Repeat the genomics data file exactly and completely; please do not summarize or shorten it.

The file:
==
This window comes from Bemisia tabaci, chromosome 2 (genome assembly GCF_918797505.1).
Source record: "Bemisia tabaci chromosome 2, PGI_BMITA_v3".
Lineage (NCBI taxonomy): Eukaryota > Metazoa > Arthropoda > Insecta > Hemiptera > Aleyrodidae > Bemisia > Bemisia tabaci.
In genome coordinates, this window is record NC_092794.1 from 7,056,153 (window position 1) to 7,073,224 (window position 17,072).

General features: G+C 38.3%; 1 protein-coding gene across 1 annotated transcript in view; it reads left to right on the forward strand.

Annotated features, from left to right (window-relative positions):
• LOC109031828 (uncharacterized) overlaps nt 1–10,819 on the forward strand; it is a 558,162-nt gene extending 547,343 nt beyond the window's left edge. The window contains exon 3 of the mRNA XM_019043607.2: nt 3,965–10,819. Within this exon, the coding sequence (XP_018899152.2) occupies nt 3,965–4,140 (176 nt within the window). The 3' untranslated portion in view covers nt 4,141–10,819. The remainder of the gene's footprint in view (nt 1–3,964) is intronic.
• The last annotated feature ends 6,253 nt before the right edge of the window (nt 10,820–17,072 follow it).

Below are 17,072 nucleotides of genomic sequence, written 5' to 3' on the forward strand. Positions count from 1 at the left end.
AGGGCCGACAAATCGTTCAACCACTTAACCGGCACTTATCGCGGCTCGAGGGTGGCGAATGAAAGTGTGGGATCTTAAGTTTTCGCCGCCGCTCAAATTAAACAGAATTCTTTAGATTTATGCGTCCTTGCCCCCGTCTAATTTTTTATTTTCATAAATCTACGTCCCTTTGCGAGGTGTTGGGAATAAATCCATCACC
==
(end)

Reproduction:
This window comes from Bemisia tabaci, chromosome 2 (genome assembly GCF_918797505.1).
Source record: "Bemisia tabaci chromosome 2, PGI_BMITA_v3".
Lineage (NCBI taxonomy): Eukaryota > Metazoa > Arthropoda > Insecta > Hemiptera > Aleyrodidae > Bemisia > Bemisia tabaci.
In genome coordinates, this window is record NC_092794.1 from 7,056,153 (window position 1) to 7,073,224 (window position 17,072).

General features: G+C 38.3%; 1 protein-coding gene across 1 annotated transcript in view; it reads left to right on the forward strand.

Annotated features, from left to right (window-relative positions):
• LOC109031828 (uncharacterized) overlaps nt 1–10,819 on the forward strand; it is a 558,162-nt gene extending 547,343 nt beyond the window's left edge. The window contains exon 3 of the mRNA XM_019043607.2: nt 3,965–10,819. Within this exon, the coding sequence (XP_018899152.2) occupies nt 3,965–4,140 (176 nt within the window). The 3' untranslated portion in view covers nt 4,141–10,819. The remainder of the gene's footprint in view (nt 1–3,964) is intronic.
• The last annotated feature ends 6,253 nt before the right edge of the window (nt 10,820–17,072 follow it).

Below are 17,072 nucleotides of genomic sequence, written 5' to 3' on the forward strand. Positions count from 1 at the left end.
AGGGCCGACAAATCGTTCAACCACTTAACCGGCACTTATCGCGGCTCGAGGGTGGCGAATGAAAGTGTGGGATCTTAAGTTTTCGCCGCCGCTCAAATTAAACAGAATTCTTTAGATTTATGCGTCCTTGCCCCCGTCTAATTTTTTATTTTCATAAATCTACGTCCCTTTGCGAGGTGTTGGGAATAAATCCATCACC